Besides hypertension and diabetes, our study also found significantly higher prevalence of hyperlipidemia among rural residents in the selected rural population. Being an established risk factor for CVD, this increased burden of hyperlipidemia might explain the observation that 4.5 % (8.3 % among participants who were aged 50 years or more) of the study subjects had pre-diagnosed CVD [17].

In our study, we also found the participants had higher CeVD, cancers, COPD and other NCDs. More importantly, more than 60 % of the participants had at least one kind of NCDs while about 20 % had two or more NCDs which indicated that burden of NCDs in this population had reached epidemic proportions. Keeping in mind the fact that NCDs account for 60 % of all deaths globally, [21], this huge burden of NCDs in this representative rural population of China points towards a worrisome public health challenge in this country.

The results of our study demonstrated that higher BMI was significantly correlated with increased likelihood of having NCDs. Similar findings were reported by several prior studies revealing the role of increased BMI in increasing the risk of hypertension, diabetes, CVD and other NCDs [2224], while there could be differences in methodology and population characteristics between our study and others. These results probably indicated towards the need for an effective intervention strategy to increase awareness and improve practice in terms of healthy dietary modifications among rural residents of china, to prevent and control these epidemics of NCDs.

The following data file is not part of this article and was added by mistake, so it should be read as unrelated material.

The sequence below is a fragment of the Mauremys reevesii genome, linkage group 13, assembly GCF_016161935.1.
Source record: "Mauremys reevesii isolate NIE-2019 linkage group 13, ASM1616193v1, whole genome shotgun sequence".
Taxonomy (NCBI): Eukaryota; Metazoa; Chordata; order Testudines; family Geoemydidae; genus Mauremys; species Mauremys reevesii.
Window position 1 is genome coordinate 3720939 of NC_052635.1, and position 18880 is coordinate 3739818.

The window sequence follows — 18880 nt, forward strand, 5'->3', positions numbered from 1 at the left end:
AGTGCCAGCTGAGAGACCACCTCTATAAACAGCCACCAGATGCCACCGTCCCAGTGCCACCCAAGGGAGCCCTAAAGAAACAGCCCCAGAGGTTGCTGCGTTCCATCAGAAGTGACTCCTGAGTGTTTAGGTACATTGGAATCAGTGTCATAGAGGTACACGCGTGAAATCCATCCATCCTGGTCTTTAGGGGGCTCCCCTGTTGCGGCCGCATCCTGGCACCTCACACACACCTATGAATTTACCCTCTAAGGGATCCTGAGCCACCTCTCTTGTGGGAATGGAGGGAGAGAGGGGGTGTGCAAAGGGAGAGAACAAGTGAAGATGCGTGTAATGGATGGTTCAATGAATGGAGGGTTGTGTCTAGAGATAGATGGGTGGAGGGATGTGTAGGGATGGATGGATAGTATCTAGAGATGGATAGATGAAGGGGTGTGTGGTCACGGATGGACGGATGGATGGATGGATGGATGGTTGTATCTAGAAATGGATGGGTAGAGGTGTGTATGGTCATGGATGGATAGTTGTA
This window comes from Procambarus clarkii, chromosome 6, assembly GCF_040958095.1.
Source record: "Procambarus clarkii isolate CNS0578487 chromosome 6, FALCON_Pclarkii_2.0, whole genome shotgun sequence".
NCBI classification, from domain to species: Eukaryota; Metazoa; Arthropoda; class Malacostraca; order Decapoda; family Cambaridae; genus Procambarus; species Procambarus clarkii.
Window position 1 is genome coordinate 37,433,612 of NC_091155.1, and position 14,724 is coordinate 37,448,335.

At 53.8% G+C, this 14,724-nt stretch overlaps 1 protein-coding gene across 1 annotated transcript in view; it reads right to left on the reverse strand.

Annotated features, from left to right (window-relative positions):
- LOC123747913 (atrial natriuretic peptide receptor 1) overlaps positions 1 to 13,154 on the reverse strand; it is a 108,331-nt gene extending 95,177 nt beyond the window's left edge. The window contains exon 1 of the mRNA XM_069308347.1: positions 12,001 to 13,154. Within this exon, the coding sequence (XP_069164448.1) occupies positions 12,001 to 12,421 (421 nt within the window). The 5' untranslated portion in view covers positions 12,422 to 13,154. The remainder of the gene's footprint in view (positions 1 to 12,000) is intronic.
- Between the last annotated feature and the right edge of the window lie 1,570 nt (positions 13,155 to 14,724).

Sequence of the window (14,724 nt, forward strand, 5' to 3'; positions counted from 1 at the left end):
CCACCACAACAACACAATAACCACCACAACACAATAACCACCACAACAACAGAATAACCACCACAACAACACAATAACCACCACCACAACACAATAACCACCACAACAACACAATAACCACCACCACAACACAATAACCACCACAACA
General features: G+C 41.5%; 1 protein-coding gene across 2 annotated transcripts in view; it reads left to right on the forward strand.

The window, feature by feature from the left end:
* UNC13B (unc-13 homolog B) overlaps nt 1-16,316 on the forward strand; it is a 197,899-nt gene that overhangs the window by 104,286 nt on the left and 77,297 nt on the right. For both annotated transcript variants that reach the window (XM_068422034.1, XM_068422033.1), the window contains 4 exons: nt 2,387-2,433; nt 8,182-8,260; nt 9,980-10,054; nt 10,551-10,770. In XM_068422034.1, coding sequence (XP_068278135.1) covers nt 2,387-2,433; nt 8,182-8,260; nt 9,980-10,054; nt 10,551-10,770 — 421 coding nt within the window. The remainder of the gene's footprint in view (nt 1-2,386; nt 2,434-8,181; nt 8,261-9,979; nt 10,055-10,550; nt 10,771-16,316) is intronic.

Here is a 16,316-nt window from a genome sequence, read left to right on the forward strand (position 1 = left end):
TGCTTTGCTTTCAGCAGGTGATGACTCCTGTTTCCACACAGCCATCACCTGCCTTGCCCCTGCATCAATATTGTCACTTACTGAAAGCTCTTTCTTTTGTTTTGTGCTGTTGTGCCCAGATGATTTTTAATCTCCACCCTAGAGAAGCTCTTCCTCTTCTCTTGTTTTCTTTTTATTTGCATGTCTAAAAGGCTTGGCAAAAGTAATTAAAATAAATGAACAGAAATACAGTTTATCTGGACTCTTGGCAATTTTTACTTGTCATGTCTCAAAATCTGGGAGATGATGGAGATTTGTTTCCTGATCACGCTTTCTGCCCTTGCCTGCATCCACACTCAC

Alike others [25], our results also indicated that active smoking, passive smoking and alcohol drinking were strong correlates for the development of NCDs. These findings probably emphasized the need for more in-depth studies among rural residents of China, to identify which factor is a significant contributor.

In this study population, ex-smokers and ex-drinkers were found to have higher likelihood of having more NCDs. Reverse causation could be considered as one of the potential explanations for this phenomenon, as participants who already diagnosed with any NCD were very likely to be suggested by the doctors to quit smoking and alcohol drinking.

Lack of physical activity was associated with increased risk of having NCDs, corroborating with the findings of several studies conducted before [25, 26]. Since it has already been established that physical inactivity increases the risk of NCDs, and shortens life expectancy, motivational interventions to improve healthy lifestyles seem to be required urgently in this population to promote regular physical exercise [26]. Alike another study conducted in New Zealand [27], we observed that skipping breakfast was positively correlated with higher risk of developing NCDs.

The adjusted model did show that participants who experienced significant weight change in the past 12 months (either increased or decreased) had higher risk of developing NCDs. Reverse causation could well be one reason for this finding also, as NCDs might have lead to the weight change of the participants. However, due to the cross-sectional design of our study, we can not comment further on this observation regarding the temporal direction of this association. Our study also indicated that poorer mental health (depicted by higher psychological score) was significantly correlated with higher risk of having NCDs.

According to our knowledge this was the first comprehensive study in rural Shijiazhuang to determine the association of NCDs with their potential predictors. By virtue of its sampling design this study was able to recruit a representative population of rural residents (aged 15 years or more). The measured prevalence of NCDs as well as the observed associations of NCDs with their potential predictor can thus be extrapolated by the policy-makers for the purpose of designing appropriate targeted interventions. Large sample size, use of biological markers, advanced laboratory investigation techniques and following uniform study protocol by virtue of extensive training of all study personnel to minimize interviewer bias were the major strengths of this study. Moreover, the use of more efficient statistical analyses in the form of ordinal logistic regression can also be considered as an additional strength of this study.